7 climate change offenders in Warsaw
7 climate change offenders in Warsaw This article is more than 10 years old

7 climate change offenders in Warsaw

The goal heading into the annual UN climate change talks in Warsaw was clear: to establish commitments for developing countries and the world’s major economies to reduce greenhouse gas emissions, laying the groundwork for talks in Paris in 2015 for an agreement to come into effect in 2020. After 36 hours of marathon negotiations over the […]

The goal heading into the annual UN climate change talks in Warsaw was clear: to establish commitments for developing countries and the world’s major economies to reduce greenhouse gas emissions, laying the groundwork for talks in Paris in 2015 for an agreement to come into effect in 2020.

After 36 hours of marathon negotiations over the weekend, the goal was not met.

The word “commitments” was replaced with “contributions,” producing a “limp agreement” to avoid a “Copenhagen-style train-wreck,” as occurred in 2009.

Negotiations over who pays for the cleanup of climate catastrophes in the developing world also hit a snag. Rich countries signed on to a “loss and damage” mechanism because the wording was vague enough on the question of liability of developed countries.

The good news is the climate talks did produce a deal on forestry. The loss of forests accounts for nearly a fifth of global greenhouse gas emissions, and there is now a mechanism of “results-based payments” to encourage developing countries to half deforestation and increase afforestation.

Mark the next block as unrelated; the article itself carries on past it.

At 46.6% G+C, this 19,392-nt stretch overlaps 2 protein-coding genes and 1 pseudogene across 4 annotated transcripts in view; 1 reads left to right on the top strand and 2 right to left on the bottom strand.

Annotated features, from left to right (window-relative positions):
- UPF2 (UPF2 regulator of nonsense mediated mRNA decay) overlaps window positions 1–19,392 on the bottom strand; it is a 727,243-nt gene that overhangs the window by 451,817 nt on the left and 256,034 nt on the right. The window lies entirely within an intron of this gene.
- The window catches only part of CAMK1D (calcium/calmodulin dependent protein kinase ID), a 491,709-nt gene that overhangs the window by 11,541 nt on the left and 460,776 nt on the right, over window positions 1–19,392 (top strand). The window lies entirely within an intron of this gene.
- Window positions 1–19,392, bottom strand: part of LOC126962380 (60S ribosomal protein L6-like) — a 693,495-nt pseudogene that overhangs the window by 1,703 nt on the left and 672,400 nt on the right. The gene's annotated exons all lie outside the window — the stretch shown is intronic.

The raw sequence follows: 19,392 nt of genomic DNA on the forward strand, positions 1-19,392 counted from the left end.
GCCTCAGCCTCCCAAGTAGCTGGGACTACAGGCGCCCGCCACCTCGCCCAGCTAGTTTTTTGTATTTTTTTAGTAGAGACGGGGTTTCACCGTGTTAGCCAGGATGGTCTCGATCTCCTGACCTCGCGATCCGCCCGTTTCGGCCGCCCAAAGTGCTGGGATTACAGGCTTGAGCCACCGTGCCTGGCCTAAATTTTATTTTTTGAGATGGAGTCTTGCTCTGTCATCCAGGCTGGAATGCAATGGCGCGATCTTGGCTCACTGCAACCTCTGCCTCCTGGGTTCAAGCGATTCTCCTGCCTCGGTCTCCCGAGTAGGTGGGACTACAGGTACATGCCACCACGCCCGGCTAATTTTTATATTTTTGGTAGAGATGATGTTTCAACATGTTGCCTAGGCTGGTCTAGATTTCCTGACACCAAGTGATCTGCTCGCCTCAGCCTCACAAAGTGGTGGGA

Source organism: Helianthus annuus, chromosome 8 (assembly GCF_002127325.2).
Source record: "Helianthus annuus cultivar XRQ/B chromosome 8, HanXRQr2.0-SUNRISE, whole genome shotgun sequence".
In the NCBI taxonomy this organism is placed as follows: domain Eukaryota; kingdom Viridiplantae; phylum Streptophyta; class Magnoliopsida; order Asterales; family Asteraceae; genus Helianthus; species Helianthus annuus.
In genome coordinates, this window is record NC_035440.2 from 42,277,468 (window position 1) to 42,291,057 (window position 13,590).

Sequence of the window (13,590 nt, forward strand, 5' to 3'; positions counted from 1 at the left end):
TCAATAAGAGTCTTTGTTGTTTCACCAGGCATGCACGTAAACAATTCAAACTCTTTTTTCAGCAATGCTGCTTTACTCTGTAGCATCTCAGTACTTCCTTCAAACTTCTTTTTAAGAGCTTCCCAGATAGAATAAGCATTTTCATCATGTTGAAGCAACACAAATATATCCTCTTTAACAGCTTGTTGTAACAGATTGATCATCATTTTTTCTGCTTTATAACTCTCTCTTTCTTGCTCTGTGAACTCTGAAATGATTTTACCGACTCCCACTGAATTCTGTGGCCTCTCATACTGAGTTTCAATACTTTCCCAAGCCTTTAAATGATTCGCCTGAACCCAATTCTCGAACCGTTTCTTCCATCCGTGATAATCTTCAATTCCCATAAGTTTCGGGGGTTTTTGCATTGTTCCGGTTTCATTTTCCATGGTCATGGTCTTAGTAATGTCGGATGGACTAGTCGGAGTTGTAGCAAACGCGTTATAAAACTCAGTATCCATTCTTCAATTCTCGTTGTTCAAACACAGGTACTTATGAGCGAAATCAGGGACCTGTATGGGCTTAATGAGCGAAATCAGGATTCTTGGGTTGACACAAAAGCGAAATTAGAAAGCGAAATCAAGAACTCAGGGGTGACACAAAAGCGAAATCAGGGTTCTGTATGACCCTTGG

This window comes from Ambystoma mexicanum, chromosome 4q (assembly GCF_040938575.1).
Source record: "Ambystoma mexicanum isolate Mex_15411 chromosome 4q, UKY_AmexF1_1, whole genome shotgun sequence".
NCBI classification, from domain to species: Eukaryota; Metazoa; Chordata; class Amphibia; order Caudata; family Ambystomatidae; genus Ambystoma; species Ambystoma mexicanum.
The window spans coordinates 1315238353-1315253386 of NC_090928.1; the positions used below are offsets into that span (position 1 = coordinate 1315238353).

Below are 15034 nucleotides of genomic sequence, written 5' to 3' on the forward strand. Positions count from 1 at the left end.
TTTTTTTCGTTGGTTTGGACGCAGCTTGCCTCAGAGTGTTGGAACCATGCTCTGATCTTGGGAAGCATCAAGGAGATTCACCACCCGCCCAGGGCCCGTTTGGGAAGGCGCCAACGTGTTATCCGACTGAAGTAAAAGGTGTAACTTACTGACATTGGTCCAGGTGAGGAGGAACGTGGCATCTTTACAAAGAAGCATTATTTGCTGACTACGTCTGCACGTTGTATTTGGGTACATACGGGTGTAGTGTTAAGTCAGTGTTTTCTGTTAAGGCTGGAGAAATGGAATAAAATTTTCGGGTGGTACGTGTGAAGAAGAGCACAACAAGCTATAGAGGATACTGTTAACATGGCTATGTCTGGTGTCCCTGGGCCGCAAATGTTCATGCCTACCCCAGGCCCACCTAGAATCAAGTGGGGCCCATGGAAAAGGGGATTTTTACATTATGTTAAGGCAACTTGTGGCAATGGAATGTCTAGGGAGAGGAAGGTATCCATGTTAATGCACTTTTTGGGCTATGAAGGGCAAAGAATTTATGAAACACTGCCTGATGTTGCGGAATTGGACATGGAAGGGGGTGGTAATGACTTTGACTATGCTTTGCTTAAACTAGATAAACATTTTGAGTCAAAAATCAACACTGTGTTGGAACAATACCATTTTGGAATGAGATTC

The bad news is the list of climate change offenders at this year’s meeting in Warsaw made sure other gains weren’t made. Here are some notable laggards:

Australia: Winner of this year’s Collosal Fossil Award, given to the most obstructionist country at the UN talks by Climate Action Network International.

Canada: Thanks to Australia’s obstinance, Canada’s six-year streak as winner of the Collossal Fossil came to an end. But Canada still walked away with a special Lifetime Unachievement Fossil Award.

Poland: As host nation, Poland gave a two-day platform to the global coal industry. Coal is the most carbon-intensive fossil fuel and supplies most of Poland’s energy.

China and India: The countries teamed up to block the word “commitments” from making the final cut. As a result, the weaker word “contributions” was inserted to make sure a deal was reached.

Japan: Instead of a 25% reduction in greenhouse gas emissions, Japan announced its emissions would be increasing by 3%.

Brazil: The country reported that the annual destruction of its Amazing rainforest jumped by 28% this year. Environmentalists blame Brazil’s forest protection law that favours agricultural development.

Photo: 350org. Used under a Creative Commons BY 2.0 licence.

 

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